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Tighter Rein on Homes for Aged

Facilities that care for the frail and elderly should be far more than quick-buck operations for investors. But last week’s closure of a chain of Orange County residential care facilities illustrates that sometimes the quick buck rules, with little state oversight to get in the way.

In the last two years, the chain, operating under the name Autumn Rose, expanded rapidly through reckless deals that state regulators failed to scrutinize. The company appears to have suffered a financial meltdown five months ago, but the state nevertheless allowed it to acquire seven new homes in Costa Mesa only six weeks ago. Last week, senior citizens in those and 22 other homes were served with a three-day eviction notice.

Mergers and acquisitions by owners of nursing homes and chains of residential care facilities have swept the state in recent years. Regulators have been reluctant to apply the brakes because the deals have been seen as ways of bringing cost-saving “economies of scale” to the industry.

Evidence of such economies is slim. Autumn Rose’s expansion reportedly included a plan to hike rates by 15% to 20%. And while state regulators are only now studying how Autumn Rose managed its books, evidence of profiteering by some other facility owners is mounting.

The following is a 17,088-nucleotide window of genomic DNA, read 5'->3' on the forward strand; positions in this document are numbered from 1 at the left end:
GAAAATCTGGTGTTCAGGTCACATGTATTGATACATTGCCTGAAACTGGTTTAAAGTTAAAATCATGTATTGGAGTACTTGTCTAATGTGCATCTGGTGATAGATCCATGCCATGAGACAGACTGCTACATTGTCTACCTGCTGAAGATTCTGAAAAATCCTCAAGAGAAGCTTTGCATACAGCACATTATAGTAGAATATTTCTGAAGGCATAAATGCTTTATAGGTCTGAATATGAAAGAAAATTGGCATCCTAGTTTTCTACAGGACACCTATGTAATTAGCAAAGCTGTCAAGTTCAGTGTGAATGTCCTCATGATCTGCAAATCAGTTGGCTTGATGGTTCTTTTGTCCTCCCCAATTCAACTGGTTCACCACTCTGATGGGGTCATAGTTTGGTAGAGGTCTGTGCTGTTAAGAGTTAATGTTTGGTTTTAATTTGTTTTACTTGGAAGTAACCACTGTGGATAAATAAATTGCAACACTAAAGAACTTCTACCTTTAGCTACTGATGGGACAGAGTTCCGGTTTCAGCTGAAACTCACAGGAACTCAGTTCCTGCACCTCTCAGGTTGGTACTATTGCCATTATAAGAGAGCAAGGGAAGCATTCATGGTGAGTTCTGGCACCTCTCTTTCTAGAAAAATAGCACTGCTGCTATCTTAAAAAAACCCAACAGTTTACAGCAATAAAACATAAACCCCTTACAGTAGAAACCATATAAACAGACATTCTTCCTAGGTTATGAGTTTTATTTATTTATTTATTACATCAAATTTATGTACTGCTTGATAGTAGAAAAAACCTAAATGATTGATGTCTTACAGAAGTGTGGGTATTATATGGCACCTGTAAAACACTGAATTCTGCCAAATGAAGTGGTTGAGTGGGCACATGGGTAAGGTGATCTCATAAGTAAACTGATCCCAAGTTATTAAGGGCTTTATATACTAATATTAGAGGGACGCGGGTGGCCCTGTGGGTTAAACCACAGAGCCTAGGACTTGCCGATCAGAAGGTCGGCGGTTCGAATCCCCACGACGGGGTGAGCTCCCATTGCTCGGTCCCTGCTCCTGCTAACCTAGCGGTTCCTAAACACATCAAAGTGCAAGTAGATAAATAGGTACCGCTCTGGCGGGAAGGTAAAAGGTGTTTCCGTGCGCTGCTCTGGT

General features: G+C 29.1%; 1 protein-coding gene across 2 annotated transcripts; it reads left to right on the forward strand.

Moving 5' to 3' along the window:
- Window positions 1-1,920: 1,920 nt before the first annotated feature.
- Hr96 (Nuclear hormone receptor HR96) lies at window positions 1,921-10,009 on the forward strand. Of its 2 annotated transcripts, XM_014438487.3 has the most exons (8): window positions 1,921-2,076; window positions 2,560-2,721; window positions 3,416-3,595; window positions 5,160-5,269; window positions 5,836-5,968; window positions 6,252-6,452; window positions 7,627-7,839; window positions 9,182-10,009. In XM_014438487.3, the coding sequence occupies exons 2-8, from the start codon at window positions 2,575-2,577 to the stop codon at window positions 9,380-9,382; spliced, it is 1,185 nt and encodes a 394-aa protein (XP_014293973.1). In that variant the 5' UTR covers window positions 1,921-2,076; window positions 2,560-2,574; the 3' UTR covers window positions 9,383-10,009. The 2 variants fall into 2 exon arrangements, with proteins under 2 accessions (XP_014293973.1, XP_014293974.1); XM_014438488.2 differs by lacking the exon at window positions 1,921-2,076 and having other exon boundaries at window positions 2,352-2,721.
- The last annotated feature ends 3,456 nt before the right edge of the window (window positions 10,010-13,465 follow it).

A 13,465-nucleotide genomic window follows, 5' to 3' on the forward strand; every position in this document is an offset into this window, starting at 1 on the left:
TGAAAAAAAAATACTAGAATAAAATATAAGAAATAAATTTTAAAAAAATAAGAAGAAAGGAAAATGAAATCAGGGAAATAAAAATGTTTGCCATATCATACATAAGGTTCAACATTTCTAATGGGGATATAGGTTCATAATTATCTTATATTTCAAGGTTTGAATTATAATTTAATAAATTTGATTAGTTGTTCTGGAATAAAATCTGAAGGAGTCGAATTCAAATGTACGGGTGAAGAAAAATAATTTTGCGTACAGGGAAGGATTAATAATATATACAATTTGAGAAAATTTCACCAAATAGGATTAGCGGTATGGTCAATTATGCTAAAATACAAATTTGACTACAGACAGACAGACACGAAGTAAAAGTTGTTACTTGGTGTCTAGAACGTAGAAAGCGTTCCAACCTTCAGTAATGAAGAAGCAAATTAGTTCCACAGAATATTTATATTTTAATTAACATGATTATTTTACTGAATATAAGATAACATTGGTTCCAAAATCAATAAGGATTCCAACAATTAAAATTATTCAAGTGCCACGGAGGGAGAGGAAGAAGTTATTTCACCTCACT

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For instance, owner Jon H. Robertson abruptly closed his bankrupt nursing home in Reseda last year, literally sending wheelchair-bound residents onto Wilbur Avenue at 2:30 a.m. State regulators studied the home’s books and found that Robertson had drawn a $900,000-a-year salary to finance a high-flying lifestyle.

While the state can’t regulate the compensation of care facility owners, it can do a better job of fiscal oversight. xWhen Autumn Rose acquired its seven Costa Mesa homes last month, its regulator, the state Department of Social Services, had no way of assessing the chain’s solvency because the agency lacks a central computer database that would allow thorough analysis of a company’s fiscal status.

Last year, a bill by then-Sen. Herschel Rosenthal (D-Los Angeles) that would have created such a database died before reaching the floor. Identical legislation has been introduced by Assemblyman Kevin Shelley (D-San Francisco). It should pass, along with another Shelley bill, facing heavy industry lobbying pressure, that would allow the state to collect fines from care facility owners who evict their residents without notice.

Sacramento so far has passed only toothless legislation. For example, legislators approved a bill last year requiring nursing homes that declare bankruptcy to notify state officials. Good enough, but not much help to the feeble and often sick seniors who find themselves about to be tossed from their homes.

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